I think both: an entrepreneur sets his/her sights on a specific problem to solve: that is creating. However, without intentionally reaching out to creative source and learning from new, creating process could soon become less interesting, less motivating: I guess that is when doubts are coming back to us especially those with short attention span. I would argue that learning is equally, if not more important than creating. Learning makes us imagine; learning propels us, making us more resourceful;
Learning makes us more emotional; If nothing else, learning makes us become a good story teller – after all, without story who would we become?
Entrepreneurs who give it all to change the world are bold, upbeat, relentless, most of the time. But, sometime, panic moment , the thought of “what if it does not work out” does hit us. It’s the vulnerability side of us. Many things could lead us to think like that, such as others’ comment, project’s status, or maybe even the stock market. It hit me this morning at 2am. I was debugging, testing and speaking to my developer. I am aiming at beta launch within a week, but the site’s UI/visual design problems became more and more visible as it is closer to the deadline. I kept hearing two voices in my head: one being “it’s ok, just launch as is and tell everyone we are improving and this is only beta”, the other being “holy shit, this looks ugly, no one will ever use this shit.”
I went to bed with these scary thoughts, and woke up in the morning only to find the debt ceiling nonsense kept dragging down stock market and my otherwise upbeat portfolio with 15%-profit-in-three-month since I started trading was hit hard and saw profits almost entirely wiped out.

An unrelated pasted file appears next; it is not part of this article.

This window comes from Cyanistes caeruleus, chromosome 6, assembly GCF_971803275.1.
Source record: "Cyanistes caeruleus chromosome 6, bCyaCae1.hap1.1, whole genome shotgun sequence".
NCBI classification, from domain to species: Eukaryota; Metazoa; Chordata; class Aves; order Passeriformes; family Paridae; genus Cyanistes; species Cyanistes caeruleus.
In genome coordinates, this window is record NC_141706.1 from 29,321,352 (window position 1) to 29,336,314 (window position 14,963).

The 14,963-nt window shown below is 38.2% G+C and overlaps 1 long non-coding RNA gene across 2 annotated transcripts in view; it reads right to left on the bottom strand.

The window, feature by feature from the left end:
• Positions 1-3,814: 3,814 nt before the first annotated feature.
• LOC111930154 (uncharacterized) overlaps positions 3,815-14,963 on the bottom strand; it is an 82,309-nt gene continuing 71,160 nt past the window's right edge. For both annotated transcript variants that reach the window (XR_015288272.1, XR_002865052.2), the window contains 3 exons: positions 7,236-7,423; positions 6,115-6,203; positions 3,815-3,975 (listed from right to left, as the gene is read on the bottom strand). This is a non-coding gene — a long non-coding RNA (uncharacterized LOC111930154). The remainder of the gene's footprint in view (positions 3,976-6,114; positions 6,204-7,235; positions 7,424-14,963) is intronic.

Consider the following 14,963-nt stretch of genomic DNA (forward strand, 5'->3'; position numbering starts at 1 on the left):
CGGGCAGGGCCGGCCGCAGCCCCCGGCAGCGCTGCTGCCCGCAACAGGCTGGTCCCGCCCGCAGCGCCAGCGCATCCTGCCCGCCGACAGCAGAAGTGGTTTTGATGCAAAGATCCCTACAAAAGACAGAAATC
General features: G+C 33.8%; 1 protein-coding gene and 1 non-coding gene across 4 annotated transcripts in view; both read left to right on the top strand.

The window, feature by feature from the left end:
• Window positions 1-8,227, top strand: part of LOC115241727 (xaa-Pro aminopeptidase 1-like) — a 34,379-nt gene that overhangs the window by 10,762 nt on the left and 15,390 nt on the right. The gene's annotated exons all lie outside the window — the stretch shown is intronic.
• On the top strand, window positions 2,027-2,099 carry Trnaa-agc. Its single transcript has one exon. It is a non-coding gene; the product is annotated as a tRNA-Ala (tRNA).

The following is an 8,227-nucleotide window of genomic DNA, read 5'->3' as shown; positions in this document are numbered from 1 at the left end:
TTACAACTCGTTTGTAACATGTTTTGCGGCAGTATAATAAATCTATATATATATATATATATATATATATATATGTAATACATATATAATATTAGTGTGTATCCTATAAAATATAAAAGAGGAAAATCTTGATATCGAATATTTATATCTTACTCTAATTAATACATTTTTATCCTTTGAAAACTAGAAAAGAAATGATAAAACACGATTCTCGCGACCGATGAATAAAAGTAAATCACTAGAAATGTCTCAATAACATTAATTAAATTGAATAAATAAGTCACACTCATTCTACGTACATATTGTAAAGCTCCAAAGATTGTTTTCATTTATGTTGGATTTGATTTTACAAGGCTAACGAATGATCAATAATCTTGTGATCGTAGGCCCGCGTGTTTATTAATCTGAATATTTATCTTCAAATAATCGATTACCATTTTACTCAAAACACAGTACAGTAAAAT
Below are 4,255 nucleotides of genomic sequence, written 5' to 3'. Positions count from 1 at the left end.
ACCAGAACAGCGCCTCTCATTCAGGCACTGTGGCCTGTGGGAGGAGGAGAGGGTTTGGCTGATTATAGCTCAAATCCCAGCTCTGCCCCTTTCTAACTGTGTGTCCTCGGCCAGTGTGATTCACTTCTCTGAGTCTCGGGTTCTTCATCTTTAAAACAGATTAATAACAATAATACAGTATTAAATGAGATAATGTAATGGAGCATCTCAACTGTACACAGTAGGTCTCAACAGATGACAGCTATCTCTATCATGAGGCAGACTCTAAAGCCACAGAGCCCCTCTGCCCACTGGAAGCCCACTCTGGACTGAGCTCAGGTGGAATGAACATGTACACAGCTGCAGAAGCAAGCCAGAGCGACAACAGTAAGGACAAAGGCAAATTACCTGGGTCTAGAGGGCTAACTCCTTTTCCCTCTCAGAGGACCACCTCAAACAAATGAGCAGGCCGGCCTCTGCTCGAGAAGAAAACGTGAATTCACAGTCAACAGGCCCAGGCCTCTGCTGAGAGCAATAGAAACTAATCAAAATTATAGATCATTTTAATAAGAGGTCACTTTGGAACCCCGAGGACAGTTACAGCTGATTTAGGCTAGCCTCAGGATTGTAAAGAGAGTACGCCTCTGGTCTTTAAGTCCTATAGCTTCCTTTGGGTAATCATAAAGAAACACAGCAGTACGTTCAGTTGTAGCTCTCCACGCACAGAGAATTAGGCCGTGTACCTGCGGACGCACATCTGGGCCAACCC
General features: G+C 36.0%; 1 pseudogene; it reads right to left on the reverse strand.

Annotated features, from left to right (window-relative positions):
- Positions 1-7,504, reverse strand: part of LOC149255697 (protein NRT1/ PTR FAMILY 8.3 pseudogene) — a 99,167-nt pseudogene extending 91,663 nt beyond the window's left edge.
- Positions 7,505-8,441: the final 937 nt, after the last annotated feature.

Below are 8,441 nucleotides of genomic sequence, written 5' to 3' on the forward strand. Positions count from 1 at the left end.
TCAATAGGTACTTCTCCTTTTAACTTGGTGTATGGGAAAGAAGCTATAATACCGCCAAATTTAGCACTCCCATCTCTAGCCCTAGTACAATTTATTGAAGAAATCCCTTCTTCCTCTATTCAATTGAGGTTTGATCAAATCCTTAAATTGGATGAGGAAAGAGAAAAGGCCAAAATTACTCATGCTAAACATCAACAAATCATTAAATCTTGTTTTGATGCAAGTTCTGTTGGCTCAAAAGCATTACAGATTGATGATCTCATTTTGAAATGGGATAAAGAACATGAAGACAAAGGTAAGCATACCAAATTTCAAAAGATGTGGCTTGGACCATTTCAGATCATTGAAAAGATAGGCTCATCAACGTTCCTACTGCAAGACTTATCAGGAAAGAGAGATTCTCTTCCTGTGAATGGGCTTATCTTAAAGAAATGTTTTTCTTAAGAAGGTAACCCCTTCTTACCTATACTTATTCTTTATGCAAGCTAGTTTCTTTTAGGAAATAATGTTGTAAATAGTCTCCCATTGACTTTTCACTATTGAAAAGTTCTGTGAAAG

The doubts about the future that consists of uncertainties about my startup and “do I have to sell my stock portfolio” hit hard this morning. It does not help that I am an entrepreneur working from home alone and no one to talk to when it hit.
What would U do? The following is what I am trying:
1. Focus on my startup project: do not let noise such as stock market gets in my head. Focusing can also give me clear pictures about the problems, hence focusing on solutions. Stock wise: as long as your portfolio is solid, do not panic, let it sit and value will show when market calms.
2. Think about the reason I work on my startup project: before the down moment hits, I have full confidence in what I do, I believe in it. Where is that belief? I have to find that back. I find reading my own mission statement, viewing site like mixergy, think about those guys who work on their startup with just 10k to 50k investment from YC, think about exactly how airbnb got started, the difficulties they met, the multiple launches they had, the creativity they showed facing uncertainty. Thinking about all these makes me believe I can do this and I will win.
3. Take a deep breath and take a relaxing walk outside, see real people on the street, hear people talk, smile.
4. Be fearless, be bold, do not be afraid
5. Nourish myself with knowledge: spend 1 to 2 hours a day to watch Techcrunch’s interview show (short), and other leading blogs such as allthingsD, I particularly value listening to what very smart people have to say in the interviews, I can gain tremendous knowledge. Secondly, learn a little new technology 1 hour a day. It makes me feel I am growing. Knowledge will in turn help me to become more fearless (calculated), bold and visionary, which is critical to someone like us who runs our own startups.
I am feeling better already!